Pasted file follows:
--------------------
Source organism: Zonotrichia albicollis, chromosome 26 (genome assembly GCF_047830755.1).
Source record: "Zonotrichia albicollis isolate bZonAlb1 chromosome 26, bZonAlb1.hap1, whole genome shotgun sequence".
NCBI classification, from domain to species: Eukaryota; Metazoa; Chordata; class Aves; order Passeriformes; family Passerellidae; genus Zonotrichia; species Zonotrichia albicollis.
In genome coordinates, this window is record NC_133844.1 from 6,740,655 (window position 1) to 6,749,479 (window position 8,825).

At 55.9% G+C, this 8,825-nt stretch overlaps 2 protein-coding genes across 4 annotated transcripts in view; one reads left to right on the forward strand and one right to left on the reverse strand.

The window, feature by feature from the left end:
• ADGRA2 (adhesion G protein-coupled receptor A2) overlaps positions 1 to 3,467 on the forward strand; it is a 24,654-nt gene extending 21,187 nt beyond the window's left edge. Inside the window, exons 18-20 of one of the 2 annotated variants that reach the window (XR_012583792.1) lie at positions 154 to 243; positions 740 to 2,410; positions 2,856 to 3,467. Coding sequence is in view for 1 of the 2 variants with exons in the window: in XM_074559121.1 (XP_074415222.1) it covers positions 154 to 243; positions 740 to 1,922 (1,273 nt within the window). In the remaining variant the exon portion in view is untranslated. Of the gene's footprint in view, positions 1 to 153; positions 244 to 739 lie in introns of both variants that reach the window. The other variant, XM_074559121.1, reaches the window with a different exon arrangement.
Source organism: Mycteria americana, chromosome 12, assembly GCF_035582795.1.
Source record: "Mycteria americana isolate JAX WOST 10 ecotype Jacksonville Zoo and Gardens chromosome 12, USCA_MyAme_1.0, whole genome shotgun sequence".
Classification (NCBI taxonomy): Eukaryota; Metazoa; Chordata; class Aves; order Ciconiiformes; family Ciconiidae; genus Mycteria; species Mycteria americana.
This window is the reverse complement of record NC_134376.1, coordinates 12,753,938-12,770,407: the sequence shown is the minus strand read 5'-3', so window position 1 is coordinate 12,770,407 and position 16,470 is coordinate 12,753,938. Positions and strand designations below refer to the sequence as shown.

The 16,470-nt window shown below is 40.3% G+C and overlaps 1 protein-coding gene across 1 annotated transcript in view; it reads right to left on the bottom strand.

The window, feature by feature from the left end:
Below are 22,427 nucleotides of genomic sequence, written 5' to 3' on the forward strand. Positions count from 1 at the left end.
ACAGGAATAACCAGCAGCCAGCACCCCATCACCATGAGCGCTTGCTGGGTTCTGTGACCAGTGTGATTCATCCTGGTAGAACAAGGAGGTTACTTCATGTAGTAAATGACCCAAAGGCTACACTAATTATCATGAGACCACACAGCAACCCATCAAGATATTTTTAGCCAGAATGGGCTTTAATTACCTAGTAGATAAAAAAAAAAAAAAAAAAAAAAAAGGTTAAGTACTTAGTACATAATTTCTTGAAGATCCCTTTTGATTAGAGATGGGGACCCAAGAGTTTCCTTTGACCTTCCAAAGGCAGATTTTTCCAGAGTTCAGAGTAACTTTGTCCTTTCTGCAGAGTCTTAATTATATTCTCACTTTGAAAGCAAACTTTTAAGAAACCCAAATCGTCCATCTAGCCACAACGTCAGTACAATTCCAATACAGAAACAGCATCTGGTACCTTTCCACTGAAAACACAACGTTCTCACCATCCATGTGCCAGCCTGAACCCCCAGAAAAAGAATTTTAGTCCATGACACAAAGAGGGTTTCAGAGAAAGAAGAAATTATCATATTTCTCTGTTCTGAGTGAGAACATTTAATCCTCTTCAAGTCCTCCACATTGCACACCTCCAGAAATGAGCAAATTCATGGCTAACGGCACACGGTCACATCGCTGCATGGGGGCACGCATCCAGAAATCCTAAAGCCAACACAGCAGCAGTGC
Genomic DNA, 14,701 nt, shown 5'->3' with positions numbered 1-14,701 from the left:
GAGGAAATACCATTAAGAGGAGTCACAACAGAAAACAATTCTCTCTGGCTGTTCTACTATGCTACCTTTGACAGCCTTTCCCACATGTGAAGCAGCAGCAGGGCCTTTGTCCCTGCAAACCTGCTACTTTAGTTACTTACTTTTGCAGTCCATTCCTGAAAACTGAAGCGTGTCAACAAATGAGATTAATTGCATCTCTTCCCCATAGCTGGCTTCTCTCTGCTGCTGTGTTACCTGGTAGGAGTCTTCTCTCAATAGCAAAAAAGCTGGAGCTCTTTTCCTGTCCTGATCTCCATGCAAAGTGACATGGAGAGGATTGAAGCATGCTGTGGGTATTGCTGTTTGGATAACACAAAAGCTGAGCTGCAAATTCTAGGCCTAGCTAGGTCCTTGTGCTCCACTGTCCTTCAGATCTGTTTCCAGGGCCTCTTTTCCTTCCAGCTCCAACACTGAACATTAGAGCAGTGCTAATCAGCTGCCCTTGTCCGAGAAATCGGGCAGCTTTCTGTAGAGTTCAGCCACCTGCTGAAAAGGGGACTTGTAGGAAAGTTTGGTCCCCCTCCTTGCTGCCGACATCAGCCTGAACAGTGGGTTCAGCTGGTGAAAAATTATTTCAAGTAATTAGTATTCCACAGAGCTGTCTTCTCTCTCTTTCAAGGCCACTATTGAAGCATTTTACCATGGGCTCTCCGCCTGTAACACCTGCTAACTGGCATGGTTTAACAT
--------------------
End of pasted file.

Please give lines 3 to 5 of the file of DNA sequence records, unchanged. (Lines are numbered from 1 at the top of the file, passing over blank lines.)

NCBI classification, from domain to species: Eukaryota; Metazoa; Chordata; class Aves; order Passeriformes; family Passerellidae; genus Zonotrichia; species Zonotrichia albicollis.
In genome coordinates, this window is record NC_133844.1 from 6,740,655 (window position 1) to 6,749,479 (window position 8,825).

At 55.9% G+C, this 8,825-nt stretch overlaps 2 protein-coding genes across 4 annotated transcripts in view; one reads left to right on the forward strand and one right to left on the reverse strand.